In this publicity image released by ABC, Emily VanCamp is shown in a scene from the May 9, 2012 episode of the ABC series, “Revenge.” ABC is conducting an experiment for the season finale of “Revenge” with an app that makes it easier for viewers to conduct “second screen” activities like talking about the show on Facebook and Twitter. The network is interested in seeing if this might make more people watch shows when they air rather than on DVRs. (AP Photo/ABC, Colleen Hayes)
NEW YORK (AP) — ABC and Yahoo will experiment on the season’s last two episodes of “Revenge” with a smartphone and tablet application designed to encourage more people to watch television live.
There’s an enticement, too. People who download and click onto the “Into [auth] Now” application during the May 16 and 23 showings of “Revenge” become eligible for a free summer trip to New York’s Hamptons beach area, where the drama’s story is based.
The companies are trying to take advantage of the growing trend of multiscreen use, or people who spend time on their phones or iPads while the TV is on. Yahoo’s “Into Now” app tries to make all of that easier.
“The world changed dramatically with all the smartphones and tablets,” said Adam Cahan, vice president of “Into Now.” ”People are multitasking while they are watching TV. We came up with a way of connecting that community.”
When used, the app can identify what show a viewer is watching and immediately spot Facebook friends who are doing the same thing, Cahan said. It taps into Twitter feeds about the show, including those from actors and producers. Trivia and other details about the show are also readily available, he said.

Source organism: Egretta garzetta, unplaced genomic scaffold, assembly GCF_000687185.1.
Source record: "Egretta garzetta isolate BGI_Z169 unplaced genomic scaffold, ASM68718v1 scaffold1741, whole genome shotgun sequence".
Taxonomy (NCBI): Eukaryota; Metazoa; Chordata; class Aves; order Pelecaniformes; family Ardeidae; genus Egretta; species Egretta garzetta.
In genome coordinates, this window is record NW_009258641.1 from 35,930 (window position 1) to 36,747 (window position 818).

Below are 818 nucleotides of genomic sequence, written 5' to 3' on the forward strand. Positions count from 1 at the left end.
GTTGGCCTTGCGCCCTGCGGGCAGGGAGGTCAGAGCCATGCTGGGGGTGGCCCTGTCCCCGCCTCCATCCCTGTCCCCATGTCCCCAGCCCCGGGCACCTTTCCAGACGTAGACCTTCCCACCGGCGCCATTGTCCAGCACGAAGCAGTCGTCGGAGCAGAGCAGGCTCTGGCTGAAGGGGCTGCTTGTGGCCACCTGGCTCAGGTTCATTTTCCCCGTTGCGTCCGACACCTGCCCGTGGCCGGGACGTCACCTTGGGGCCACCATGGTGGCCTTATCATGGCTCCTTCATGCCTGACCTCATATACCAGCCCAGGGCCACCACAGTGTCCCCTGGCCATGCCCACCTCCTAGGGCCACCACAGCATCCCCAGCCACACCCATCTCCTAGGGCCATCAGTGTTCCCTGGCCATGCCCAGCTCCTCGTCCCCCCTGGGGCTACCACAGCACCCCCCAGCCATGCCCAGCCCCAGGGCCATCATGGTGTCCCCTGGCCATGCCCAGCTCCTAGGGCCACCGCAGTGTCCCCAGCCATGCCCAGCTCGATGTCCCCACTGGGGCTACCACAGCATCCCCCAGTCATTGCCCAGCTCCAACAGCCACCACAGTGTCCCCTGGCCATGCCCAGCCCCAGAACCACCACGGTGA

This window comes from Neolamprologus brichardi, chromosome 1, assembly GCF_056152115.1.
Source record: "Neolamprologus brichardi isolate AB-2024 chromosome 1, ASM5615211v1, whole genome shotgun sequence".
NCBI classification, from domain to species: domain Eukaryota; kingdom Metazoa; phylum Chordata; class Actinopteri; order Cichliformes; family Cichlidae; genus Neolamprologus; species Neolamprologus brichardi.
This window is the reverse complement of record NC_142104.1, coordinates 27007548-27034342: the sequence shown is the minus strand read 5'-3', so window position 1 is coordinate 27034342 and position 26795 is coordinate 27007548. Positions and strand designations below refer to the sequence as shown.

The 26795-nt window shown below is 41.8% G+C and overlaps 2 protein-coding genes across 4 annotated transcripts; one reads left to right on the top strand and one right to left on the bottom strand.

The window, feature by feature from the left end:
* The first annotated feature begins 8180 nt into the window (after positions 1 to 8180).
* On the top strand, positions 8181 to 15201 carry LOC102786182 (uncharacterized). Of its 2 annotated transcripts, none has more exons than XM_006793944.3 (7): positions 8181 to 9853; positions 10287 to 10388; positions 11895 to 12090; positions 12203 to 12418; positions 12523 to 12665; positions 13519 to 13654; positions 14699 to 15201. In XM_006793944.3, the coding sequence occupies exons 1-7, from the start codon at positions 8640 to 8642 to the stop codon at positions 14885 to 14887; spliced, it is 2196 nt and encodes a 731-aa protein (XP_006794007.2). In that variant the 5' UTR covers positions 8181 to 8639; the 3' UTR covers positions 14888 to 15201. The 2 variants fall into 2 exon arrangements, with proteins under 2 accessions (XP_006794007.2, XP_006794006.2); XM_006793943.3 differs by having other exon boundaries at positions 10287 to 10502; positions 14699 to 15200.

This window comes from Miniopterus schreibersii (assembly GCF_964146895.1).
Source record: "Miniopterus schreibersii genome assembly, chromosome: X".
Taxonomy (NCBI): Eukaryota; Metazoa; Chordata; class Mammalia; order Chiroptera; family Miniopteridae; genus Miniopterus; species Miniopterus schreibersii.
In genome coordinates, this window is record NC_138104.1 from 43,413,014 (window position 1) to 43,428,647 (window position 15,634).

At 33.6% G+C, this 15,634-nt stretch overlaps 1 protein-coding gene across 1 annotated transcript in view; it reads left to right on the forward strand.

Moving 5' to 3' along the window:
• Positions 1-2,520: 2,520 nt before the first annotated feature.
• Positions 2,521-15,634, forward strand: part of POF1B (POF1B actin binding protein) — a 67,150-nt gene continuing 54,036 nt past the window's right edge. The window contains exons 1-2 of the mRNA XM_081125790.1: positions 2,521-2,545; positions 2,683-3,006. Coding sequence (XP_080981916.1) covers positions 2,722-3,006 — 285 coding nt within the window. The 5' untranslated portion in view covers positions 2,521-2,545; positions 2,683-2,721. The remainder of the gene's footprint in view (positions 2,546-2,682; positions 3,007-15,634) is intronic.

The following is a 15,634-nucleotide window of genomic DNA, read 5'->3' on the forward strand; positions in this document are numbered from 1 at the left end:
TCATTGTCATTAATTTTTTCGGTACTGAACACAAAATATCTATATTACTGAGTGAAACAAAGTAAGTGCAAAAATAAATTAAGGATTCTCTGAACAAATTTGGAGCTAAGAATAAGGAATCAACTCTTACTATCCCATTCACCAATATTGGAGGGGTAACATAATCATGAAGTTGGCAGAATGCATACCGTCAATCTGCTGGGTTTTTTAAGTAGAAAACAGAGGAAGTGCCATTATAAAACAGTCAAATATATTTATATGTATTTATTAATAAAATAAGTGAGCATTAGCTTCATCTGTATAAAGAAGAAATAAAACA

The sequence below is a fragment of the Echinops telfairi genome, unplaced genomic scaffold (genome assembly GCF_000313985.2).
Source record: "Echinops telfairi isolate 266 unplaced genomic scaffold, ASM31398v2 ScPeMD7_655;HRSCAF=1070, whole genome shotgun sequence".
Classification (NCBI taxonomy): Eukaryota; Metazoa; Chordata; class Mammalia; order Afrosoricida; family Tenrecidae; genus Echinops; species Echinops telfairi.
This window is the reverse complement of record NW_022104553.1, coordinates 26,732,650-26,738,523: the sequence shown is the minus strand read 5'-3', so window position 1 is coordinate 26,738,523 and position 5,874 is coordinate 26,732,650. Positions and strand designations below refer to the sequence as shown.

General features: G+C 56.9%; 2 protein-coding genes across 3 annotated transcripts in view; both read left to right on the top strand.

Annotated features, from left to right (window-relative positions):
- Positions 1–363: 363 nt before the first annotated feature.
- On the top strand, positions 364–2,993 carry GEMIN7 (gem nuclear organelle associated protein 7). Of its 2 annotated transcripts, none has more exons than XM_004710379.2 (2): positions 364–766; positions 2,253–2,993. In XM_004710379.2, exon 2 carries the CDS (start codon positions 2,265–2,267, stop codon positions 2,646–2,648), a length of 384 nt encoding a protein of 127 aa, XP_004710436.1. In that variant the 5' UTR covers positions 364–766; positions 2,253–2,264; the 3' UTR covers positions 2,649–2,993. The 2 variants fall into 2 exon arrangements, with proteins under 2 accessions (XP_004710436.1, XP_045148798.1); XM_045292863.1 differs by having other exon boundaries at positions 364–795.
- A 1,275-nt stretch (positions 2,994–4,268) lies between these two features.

“We know the finale is going to be big,” said Victoria Chew, vice president of strategic marketing partnerships at ABC. “We know the story lines are going to be things that the fans are going to buzz about and talk about when it’s over. We wanted to encourage fans to watch it live.”
While most television is still viewed live, the rapid growth of digital video recorders usage and video on demand means many more fans are watching programs later than when they are aired on TV, and networks have a harder time measuring this viewership. It is considered a factor in a major ratings slump at the networks this spring.
The Nielsen company estimated that 44 percent of all U.S. homes with TVs had DVRs in April, up from 19 percent in September 2007. Nielsen said 8 percent of all TV viewing is now material recorded on DVRs.
So, for ABC other networks, anything that might encourage live viewing is considered worth a try. ABC is examining partnerships with companies that have technology similar to “Into Now,” but it has no other agreements set, Chew said.
“We’re really interested in learning more about the second screen-experience,” she said.
For “Into Now,” the ABC deal also provides an important marketing boost as it tries to establish itself in a growing marketplace.